Three months after Moses led the Israelites out of Egypt they reached Mount Sinai. There Yahweh spoke to Moses and gave him what we know as the Ten Commandments, and a lot of other detailed instructions about how to behave, which Moses relayed to the people. The Israelites confirmed their covenant with Yahweh, saying ‘All that the Lord has spoken we will do, and we will be obedient’.

Moses then climbed the mountain a second time, where Yahweh speaks to him again; this time giving precise instructions for building the portable tabernacle in which Yahweh will dwell with his people, and how Aaron and his offspring are to lead the people in worshipping him. We are told that ‘Moses was on the mountain for forty days and forty nights’.

That's when we come to the story of the Golden Calf in today’s reading.

Turning to the characters, we begin with the Israelites.
Can you empathise with them? I can.

They must have felt very insecure – as refugees surely do today - they had left behind all that was familiar in Egypt, however onerous their slavery had been. And now Moses had left them - perhaps he would never come back? perhaps the messages he brought from Yahweh were an illusion? No doubt they felt a need for the reassurance of something familiar and concrete to focus their hopes for the future on. It is very human to seek something to live for, something to give meaning to life – it is sometimes said that there is a God-shaped hole in every person which must be filled one way or another.

So ‘the people gathered around Aaron and said to him, “Come make gods for us, who shall go before us”’. Aaron went along with them. He took their gold jewellery – their rainy day savings, I suppose – and he made it into a golden calf, just like the familiar idols they had known in Egypt. The people shouted, ‘These are your gods, O Israel, who brought you up out of the land of Egypt’. And they worshipped the golden calf with sacrifices - and they ran wild in an orgy of feasting.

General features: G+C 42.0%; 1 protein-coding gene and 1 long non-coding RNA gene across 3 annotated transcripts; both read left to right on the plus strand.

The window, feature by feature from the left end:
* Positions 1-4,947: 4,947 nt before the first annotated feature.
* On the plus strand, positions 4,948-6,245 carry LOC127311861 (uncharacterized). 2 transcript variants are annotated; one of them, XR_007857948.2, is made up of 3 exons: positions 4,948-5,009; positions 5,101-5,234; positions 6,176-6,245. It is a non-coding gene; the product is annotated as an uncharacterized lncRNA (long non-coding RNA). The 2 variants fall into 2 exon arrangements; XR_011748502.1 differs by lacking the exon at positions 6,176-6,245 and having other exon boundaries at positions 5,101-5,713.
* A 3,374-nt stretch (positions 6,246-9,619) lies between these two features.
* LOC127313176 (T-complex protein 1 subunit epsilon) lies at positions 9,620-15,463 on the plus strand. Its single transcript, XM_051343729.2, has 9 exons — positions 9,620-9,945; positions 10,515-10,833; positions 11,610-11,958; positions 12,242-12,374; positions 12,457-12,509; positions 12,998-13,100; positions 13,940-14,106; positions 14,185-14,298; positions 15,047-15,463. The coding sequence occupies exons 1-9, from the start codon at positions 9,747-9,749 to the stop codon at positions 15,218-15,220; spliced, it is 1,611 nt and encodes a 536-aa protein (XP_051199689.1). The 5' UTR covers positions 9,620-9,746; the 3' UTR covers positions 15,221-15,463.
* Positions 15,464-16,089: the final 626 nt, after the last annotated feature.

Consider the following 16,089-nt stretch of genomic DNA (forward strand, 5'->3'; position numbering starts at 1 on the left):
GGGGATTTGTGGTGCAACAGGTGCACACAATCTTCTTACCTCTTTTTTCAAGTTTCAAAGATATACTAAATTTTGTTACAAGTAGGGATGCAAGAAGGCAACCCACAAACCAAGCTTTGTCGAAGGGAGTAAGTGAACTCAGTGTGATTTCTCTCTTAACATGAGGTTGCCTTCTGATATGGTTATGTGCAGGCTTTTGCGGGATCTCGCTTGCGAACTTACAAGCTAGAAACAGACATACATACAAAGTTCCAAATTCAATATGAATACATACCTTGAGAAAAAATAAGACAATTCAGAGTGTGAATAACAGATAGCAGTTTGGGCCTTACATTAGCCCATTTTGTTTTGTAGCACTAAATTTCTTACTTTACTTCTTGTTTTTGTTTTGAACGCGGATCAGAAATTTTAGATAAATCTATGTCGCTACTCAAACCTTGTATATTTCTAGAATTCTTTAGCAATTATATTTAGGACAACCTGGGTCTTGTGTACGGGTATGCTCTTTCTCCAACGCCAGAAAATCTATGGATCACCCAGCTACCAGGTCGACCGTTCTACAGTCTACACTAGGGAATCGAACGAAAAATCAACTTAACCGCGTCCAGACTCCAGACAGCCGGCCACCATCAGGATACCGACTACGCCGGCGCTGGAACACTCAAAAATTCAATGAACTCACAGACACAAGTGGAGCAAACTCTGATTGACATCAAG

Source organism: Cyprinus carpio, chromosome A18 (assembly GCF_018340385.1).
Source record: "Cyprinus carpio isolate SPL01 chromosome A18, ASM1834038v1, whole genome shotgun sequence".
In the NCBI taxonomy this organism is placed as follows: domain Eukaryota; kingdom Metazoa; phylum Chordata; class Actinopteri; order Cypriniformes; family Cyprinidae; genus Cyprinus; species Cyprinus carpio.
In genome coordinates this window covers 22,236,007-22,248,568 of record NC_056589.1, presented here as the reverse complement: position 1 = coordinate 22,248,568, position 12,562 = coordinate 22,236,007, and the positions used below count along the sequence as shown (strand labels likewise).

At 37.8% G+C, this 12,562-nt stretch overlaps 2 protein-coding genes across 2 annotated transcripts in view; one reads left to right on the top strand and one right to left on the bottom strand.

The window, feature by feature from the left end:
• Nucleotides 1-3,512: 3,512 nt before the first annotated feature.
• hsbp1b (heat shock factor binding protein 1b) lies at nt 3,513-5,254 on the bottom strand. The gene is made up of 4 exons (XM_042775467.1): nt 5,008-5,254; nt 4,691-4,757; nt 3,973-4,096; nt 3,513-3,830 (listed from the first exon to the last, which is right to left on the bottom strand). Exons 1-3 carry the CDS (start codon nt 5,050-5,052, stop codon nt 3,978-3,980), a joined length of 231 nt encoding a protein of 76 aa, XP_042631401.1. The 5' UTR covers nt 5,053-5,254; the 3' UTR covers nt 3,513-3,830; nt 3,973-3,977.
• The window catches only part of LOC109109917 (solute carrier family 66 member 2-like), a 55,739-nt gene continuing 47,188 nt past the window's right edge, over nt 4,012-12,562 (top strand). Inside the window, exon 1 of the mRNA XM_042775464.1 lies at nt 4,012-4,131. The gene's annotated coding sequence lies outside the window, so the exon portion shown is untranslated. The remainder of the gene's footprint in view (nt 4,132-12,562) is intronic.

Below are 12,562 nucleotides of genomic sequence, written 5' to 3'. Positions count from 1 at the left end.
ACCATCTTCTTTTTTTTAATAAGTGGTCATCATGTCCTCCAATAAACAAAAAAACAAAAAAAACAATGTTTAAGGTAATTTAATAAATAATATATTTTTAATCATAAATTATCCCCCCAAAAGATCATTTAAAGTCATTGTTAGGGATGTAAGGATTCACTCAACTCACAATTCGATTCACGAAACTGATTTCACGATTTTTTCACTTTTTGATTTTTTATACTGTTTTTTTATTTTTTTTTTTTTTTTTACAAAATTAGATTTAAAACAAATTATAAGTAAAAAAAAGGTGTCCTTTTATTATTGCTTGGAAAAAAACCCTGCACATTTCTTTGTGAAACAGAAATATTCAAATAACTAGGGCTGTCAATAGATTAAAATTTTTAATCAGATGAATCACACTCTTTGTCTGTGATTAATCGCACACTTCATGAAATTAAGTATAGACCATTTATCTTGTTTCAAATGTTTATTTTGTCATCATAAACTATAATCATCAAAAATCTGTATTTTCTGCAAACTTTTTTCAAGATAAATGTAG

Oh what faithlessness! The people are breaking the first two of the Ten Commandments they so recently vowed to keep: ‘I am the Lord your God… you shall have no other gods before me’; and ‘You shall not make for yourself an idol’. They are putting something made by human hands, an idol, in place of Yahweh, the God who made all things, to whom they are bound in a covenant.

So what about Aaron?
With Moses away Aaron is the Israelites’ leader. He is a levite, a descendent of Levi, an hereditary priest of Yahweh. Yet he makes the golden calf, an idol, when the people, or some of them, came to demand he do so - because, he later tells Moses, he was frightened of these people.

But I don’t think he joined in the people's idolatry. In fact he seems to have tried to divert the people from it. He declared that ‘Tomorrow shall be a festival to the Lord’ – that is to Yahweh, not to the idol. Perhaps he believed that he could present the golden calf as a symbol to represent Yahweh, to help the Israelites worship the one true God. But if so, he was terribly wrong – they worshipped the golden calf as an idol - and then they ran amok.

Aaron was surely a weak leader, and he displayed bad judgement.

Then there’s Moses.
Moses is a prophet, someone who converses with Yahweh and articulates Yahweh's wishes to the people.